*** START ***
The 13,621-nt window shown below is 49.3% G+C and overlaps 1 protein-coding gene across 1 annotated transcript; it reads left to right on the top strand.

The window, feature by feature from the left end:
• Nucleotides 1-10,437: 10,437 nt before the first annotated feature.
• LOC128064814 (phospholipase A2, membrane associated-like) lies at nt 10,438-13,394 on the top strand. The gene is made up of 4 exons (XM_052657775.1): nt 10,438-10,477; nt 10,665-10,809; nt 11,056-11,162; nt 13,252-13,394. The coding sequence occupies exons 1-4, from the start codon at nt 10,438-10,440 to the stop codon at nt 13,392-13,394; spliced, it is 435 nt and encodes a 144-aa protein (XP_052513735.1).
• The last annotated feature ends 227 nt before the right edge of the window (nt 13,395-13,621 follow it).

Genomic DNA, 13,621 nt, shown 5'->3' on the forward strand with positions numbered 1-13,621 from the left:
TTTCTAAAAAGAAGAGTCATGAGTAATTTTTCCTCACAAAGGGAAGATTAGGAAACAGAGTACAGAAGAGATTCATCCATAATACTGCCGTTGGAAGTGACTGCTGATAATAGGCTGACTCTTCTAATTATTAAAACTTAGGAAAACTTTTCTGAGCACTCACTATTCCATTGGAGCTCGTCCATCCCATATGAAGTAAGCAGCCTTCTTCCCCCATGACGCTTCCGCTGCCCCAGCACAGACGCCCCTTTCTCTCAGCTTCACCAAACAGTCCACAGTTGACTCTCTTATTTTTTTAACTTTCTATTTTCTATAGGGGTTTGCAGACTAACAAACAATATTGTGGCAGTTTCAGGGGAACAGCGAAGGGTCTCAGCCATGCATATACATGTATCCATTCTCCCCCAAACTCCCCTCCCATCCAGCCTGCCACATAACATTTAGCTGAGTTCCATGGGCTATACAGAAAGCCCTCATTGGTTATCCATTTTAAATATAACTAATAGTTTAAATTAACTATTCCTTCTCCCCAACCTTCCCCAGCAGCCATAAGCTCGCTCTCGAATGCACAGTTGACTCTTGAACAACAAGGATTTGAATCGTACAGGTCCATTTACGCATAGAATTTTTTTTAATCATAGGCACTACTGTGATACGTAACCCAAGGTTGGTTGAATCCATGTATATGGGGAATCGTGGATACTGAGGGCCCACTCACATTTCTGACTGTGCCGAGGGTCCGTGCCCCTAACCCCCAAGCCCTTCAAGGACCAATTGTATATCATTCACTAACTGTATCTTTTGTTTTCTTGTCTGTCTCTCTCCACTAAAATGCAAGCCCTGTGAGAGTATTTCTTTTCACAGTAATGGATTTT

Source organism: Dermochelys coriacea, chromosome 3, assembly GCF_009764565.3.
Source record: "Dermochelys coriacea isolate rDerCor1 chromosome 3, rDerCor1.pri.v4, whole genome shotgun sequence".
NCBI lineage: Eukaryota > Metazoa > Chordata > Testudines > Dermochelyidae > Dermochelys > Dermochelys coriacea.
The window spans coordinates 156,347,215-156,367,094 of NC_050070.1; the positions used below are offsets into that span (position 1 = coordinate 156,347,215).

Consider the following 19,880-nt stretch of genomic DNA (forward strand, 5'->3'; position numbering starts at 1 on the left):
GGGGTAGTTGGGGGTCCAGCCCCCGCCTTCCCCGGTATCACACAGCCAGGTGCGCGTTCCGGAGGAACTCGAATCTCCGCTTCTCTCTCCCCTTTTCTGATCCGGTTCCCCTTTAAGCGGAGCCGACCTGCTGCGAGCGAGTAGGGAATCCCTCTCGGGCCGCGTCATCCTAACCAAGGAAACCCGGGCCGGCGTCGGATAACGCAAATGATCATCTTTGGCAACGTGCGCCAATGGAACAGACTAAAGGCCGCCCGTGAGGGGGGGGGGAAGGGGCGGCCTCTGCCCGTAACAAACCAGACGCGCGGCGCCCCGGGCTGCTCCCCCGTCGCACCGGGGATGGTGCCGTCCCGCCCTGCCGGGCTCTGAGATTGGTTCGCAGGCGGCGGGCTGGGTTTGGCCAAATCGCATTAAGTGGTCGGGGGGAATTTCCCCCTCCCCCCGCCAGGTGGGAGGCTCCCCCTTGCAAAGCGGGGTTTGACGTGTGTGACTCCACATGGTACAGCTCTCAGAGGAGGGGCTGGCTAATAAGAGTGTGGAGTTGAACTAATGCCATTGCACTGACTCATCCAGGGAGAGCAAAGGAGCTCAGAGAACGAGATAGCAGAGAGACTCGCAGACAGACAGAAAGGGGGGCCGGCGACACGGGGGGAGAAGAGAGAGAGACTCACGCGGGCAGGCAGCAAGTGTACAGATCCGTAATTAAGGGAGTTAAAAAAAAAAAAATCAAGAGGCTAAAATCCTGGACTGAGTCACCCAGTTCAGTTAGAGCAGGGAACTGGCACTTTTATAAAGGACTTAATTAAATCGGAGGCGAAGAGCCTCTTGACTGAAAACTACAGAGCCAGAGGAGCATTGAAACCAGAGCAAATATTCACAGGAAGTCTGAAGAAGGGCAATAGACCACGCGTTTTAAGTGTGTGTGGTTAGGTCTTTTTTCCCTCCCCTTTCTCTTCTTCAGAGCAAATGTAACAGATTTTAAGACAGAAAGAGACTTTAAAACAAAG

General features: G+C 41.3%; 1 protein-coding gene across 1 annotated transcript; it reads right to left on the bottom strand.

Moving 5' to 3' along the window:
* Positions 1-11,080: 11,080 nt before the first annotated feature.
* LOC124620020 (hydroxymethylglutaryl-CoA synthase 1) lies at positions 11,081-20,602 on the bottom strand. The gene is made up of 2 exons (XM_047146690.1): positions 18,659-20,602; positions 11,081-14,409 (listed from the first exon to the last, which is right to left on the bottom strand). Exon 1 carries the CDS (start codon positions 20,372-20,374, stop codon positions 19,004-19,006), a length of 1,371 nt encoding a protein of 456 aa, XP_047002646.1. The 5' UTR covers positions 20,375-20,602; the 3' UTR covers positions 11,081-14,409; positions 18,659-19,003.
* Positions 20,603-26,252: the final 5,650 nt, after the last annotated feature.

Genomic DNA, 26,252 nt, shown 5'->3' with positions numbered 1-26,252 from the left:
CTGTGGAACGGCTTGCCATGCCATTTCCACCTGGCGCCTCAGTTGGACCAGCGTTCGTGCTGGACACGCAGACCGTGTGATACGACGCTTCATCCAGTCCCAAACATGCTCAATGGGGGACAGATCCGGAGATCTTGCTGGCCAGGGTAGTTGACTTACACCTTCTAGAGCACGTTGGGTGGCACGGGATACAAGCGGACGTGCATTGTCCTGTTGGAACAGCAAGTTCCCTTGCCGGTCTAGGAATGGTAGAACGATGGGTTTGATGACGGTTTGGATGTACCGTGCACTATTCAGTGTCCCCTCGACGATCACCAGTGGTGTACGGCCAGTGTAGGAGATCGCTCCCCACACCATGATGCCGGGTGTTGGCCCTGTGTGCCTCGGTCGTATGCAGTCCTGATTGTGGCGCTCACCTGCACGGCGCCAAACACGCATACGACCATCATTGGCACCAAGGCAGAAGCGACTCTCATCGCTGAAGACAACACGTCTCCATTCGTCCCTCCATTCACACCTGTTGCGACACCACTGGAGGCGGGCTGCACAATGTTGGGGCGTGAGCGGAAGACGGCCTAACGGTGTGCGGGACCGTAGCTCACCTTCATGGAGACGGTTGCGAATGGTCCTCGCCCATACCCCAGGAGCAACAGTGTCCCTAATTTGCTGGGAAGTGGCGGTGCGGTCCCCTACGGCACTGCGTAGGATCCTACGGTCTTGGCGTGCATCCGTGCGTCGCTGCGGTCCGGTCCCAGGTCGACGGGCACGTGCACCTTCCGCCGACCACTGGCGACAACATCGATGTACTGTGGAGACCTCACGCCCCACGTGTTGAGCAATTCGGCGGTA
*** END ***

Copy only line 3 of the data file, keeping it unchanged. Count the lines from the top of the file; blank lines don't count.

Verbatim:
• Nucleotides 1-10,437: 10,437 nt before the first annotated feature.